THE SOUTHERN BORDERLAND OF TRIASSIC LAURASIA IN NE-IRAN
|دسته||چینه شناسی و فسیل شناسی|
|گروه||سازمان زمین شناسی و اکتشافات معدنی کشور|
|مکان برگزاری||یازدهمین گردهمائی علوم زمین|
|نویسنده||A .W -RUTTNER <br>|
|تاريخ برگزاری||۲۴ بهمن ۱۳۷۱|
The results recently gained by Iranian and European geoscientists in the critical area just to the Northeast of the "North-Iran-Suture" east of Mashhad are summarily described and discussed.
A slightly metamorphosed ophiolite belt, outcropping as the southeasterly continuation of the previous known ophiolites of Mashhad along the northeastern perimeter of the Fariman- Torbat- e-Jam depression, proved to be either the remnant of a Permian ocean floor, ore- more likely- the remnant of a merely narrow ocean trough. There is as yet no proof of a Triassic age in this ophiolitic belt.
To the North of this ophiolitic belt, an epicontinental Triassic sequence is exposed at the southern edge of Laurasia in the erosional window of Aghdarband. This is the result of intermittent sedimentation in a pull- apart basin along sinistral strike- slip faults. The Triassic of Aghdarband has much in common with other deposits of the Triassic Tethys; however, it shows a few singularities, e.g. the Early Anisian "Nicomedites fauna" of a "Paleobiogeographic North Tethyan subprovince", or a volcanogenic sedimentation during the late Anisian and the entire Ladinian.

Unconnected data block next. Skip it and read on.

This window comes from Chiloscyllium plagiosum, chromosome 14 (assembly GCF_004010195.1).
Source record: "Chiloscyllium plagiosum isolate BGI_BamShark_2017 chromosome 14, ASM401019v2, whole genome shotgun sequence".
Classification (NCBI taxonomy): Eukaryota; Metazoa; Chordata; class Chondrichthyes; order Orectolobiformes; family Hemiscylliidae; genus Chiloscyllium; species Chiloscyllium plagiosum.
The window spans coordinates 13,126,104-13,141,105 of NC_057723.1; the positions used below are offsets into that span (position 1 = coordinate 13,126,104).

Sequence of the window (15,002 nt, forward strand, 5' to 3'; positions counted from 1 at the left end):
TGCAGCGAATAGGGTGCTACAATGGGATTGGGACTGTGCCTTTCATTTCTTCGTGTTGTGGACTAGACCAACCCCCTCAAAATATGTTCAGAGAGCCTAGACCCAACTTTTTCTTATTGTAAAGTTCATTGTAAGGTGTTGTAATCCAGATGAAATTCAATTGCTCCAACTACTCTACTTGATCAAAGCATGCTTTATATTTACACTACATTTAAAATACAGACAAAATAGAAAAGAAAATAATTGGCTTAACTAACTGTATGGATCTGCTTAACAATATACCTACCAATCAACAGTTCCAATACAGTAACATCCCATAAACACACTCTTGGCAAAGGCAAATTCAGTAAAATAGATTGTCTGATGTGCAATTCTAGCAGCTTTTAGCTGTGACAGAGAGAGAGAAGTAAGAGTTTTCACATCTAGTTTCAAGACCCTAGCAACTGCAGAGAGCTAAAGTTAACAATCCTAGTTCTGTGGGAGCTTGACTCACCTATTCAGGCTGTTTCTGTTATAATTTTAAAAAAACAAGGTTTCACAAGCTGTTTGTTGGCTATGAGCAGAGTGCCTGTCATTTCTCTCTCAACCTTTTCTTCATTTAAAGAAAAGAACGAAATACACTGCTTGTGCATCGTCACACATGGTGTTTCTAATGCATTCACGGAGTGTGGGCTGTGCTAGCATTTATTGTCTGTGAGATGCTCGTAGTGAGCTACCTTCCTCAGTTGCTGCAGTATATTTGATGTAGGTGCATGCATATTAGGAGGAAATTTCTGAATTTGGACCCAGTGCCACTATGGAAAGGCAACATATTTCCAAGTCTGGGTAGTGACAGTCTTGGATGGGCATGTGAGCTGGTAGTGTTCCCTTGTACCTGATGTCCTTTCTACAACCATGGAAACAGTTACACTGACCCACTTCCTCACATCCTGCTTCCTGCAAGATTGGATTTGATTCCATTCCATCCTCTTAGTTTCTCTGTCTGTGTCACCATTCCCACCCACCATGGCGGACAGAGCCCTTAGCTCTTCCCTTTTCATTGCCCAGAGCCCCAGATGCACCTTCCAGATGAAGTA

Permian ophiolites outcropping at the SW- corner of the Aghdarband erosional window are transgressively overlain by basal conglomerates of this Triassic sequence. Hence the existence of a Triassic ocean south of Laurasia is most unlikely. This is in agreement with paleomagnetic data which suggest that the Central Iranian microcontinent was in direct contact with Laurasia during Triassic times. These paleomagnetic data suggest also a clockwise rotation of the" Central- East- Iran microplate" during Triassic times (contrary to the anticlockwise rotation of this microplate in post-Triassic times). Both, the sinistral strike- slip faulting and the oblique compression from SW which controls the structure of the Triassic, may be derivative sequels to this clockwise rotation. All eo-Cimmerian deformations of the Triassic rocks (e.g. folding, thrust faulting, strike-slip faulting) have already ceased during Rhaetian times.